Windows 11 Adds Dynamic Refresh Rate To Boost Your Laptop's Battery Life

windows 11 devices
Windows 11 is the hot topic these days in the PC community, as it is the follow-up to the nearly 6-year-old Windows 10 operating system. Unfortunately, Windows 11 has steep hardware requirements along with necessitating the inclusion of a TPM 2.0 module. However, Microsoft is adding a new Windows 11 feature that will be much appreciated by those that work unplugged from the wall for a considerable amount of time if you have the supported hardware.

Microsoft added Dynamic Refresh Rate (DRR) to Windows 11, which allows the operating system to automatically switch to a lower refresh rate based on what you're currently doing on your PC. For example, Microsoft says that a 120Hz refresh rate is ideal for inking and scrolling; hence Windows 11 would dynamically shift to this higher state in supported apps. However, if you're staring at or interacting with a primarily static screen, Windows 11 could automatically select a lower refresh rate of 60Hz to reduce power consumption.

windows 11 laptop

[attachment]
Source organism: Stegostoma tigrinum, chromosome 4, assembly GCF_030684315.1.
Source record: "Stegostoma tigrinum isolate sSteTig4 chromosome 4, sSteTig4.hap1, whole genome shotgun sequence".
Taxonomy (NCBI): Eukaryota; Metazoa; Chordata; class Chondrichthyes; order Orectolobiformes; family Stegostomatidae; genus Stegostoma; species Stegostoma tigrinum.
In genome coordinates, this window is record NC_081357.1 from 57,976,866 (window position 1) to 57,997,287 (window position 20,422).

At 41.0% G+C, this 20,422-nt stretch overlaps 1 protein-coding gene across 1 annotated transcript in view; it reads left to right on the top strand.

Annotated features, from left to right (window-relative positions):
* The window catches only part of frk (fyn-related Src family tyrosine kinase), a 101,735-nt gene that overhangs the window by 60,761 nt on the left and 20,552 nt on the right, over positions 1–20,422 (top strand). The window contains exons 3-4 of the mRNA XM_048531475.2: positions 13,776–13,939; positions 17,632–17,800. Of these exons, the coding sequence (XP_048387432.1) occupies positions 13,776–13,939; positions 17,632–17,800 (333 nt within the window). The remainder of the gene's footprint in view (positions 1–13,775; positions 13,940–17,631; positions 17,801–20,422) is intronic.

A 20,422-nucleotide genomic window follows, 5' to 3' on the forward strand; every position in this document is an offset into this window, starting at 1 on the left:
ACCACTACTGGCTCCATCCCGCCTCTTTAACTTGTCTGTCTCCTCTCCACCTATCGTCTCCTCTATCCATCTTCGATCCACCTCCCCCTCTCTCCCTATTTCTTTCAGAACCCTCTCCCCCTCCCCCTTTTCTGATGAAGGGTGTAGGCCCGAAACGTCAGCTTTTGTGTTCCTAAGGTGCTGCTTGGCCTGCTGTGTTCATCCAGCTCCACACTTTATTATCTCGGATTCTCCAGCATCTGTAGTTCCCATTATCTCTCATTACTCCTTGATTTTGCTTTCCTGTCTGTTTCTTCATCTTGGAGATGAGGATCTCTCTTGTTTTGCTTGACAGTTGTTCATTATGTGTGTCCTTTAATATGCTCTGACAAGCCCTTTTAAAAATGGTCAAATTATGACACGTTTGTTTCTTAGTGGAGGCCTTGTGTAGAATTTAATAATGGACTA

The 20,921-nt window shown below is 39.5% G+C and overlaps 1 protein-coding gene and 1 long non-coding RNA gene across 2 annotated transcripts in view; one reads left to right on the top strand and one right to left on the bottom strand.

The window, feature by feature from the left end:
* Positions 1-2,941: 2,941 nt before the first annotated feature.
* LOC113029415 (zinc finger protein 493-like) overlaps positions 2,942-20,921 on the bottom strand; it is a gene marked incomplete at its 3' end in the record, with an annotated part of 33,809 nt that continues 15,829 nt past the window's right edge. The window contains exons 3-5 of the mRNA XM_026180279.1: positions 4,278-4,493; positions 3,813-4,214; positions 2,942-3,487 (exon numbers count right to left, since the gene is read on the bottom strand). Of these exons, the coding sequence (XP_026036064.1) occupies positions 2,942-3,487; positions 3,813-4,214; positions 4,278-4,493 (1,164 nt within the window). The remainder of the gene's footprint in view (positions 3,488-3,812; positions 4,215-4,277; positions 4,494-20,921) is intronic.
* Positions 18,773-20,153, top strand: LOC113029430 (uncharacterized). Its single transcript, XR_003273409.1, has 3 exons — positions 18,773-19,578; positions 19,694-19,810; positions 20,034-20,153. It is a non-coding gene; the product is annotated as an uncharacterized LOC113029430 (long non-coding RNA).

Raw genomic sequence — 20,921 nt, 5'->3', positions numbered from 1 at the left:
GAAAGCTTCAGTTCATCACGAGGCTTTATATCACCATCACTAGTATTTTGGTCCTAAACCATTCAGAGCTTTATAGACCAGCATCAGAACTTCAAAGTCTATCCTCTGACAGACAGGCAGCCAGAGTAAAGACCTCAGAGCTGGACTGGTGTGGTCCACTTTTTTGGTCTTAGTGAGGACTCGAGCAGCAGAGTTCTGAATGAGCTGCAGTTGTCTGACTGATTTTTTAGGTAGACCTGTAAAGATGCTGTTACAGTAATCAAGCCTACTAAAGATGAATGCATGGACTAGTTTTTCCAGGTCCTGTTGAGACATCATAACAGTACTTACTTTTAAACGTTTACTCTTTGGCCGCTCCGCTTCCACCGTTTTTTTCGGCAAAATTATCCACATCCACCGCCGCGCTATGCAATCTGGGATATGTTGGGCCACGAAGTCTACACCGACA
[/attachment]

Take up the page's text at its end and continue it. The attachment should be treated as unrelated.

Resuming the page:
"This helps to balance performance and power consumption. For example, with a Dynamic (60 Hz or 120 Hz) mode, your display will refresh at 60 Hz for everyday productivity tasks, such as email, writing a document, and so forth to conserve battery life," explains Microsoft regarding the benefits of DRR. "It will then seamlessly switch to 120 Hz for tasks such as inking and scrolling, to provide a smoother and more responsive experience."

At this time, the DRR mode is limited to the following supported apps in Windows 11:

  • Smoother inking: Microsoft Office, Microsoft Edge, Microsoft Whiteboard, Microsoft Photos, Snip & Sketch, Drawboard PDF, Microsoft Sticky Notes, Adobe Acrobat, Adobe Illustrator, Microsoft To Do, Inkodo
  • Smoother scrolling: Microsoft Office

Customers will need a laptop that supports Windows 11's minimum system requirements and join the Windows Insider program to get the latest pre-release operating system build. Your laptop will also, of course, need to feature a display that supports 120Hz or higher refresh rates with WDDM 3.0 compatible graphics drivers.